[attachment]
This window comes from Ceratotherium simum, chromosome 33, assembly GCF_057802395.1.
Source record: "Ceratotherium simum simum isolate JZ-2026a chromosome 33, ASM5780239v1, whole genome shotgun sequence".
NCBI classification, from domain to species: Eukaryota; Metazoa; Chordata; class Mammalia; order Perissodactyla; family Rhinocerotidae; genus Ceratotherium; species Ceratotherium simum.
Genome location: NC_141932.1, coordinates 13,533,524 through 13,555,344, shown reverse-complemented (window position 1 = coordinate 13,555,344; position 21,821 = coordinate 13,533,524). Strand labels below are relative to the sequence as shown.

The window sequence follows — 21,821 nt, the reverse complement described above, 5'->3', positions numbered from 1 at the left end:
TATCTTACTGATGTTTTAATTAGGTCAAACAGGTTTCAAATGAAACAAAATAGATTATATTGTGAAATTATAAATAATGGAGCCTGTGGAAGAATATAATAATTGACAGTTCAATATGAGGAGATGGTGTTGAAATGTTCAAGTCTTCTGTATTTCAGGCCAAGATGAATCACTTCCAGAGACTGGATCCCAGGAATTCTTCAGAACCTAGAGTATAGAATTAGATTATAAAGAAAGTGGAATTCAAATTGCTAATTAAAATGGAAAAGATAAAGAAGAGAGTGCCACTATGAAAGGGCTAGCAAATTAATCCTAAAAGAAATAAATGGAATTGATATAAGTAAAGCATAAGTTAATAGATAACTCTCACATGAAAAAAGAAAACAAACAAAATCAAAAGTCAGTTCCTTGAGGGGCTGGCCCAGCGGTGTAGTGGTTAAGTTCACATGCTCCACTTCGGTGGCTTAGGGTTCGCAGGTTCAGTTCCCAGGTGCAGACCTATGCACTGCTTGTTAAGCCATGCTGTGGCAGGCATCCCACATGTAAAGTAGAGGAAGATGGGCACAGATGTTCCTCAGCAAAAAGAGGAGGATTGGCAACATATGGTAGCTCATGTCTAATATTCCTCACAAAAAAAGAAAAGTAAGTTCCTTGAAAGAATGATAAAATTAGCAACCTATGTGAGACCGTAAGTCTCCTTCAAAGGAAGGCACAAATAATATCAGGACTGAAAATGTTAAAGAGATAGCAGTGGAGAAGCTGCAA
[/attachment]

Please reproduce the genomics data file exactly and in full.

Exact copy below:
This window comes from Ceratotherium simum, chromosome 33, assembly GCF_057802395.1.
Source record: "Ceratotherium simum simum isolate JZ-2026a chromosome 33, ASM5780239v1, whole genome shotgun sequence".
NCBI classification, from domain to species: Eukaryota; Metazoa; Chordata; class Mammalia; order Perissodactyla; family Rhinocerotidae; genus Ceratotherium; species Ceratotherium simum.
Genome location: NC_141932.1, coordinates 13,533,524 through 13,555,344, shown reverse-complemented (window position 1 = coordinate 13,555,344; position 21,821 = coordinate 13,533,524). Strand labels below are relative to the sequence as shown.

The window sequence follows — 21,821 nt, the reverse complement described above, 5'->3', positions numbered from 1 at the left end:
TATCTTACTGATGTTTTAATTAGGTCAAACAGGTTTCAAATGAAACAAAATAGATTATATTGTGAAATTATAAATAATGGAGCCTGTGGAAGAATATAATAATTGACAGTTCAATATGAGGAGATGGTGTTGAAATGTTCAAGTCTTCTGTATTTCAGGCCAAGATGAATCACTTCCAGAGACTGGATCCCAGGAATTCTTCAGAACCTAGAGTATAGAATTAGATTATAAAGAAAGTGGAATTCAAATTGCTAATTAAAATGGAAAAGATAAAGAAGAGAGTGCCACTATGAAAGGGCTAGCAAATTAATCCTAAAAGAAATAAATGGAATTGATATAAGTAAAGCATAAGTTAATAGATAACTCTCACATGAAAAAAGAAAACAAACAAAATCAAAAGTCAGTTCCTTGAGGGGCTGGCCCAGCGGTGTAGTGGTTAAGTTCACATGCTCCACTTCGGTGGCTTAGGGTTCGCAGGTTCAGTTCCCAGGTGCAGACCTATGCACTGCTTGTTAAGCCATGCTGTGGCAGGCATCCCACATGTAAAGTAGAGGAAGATGGGCACAGATGTTCCTCAGCAAAAAGAGGAGGATTGGCAACATATGGTAGCTCATGTCTAATATTCCTCACAAAAAAAGAAAAGTAAGTTCCTTGAAAGAATGATAAAATTAGCAACCTATGTGAGACCGTAAGTCTCCTTCAAAGGAAGGCACAAATAATATCAGGACTGAAAATGTTAAAGAGATAGCAGTGGAGAAGCTGCAA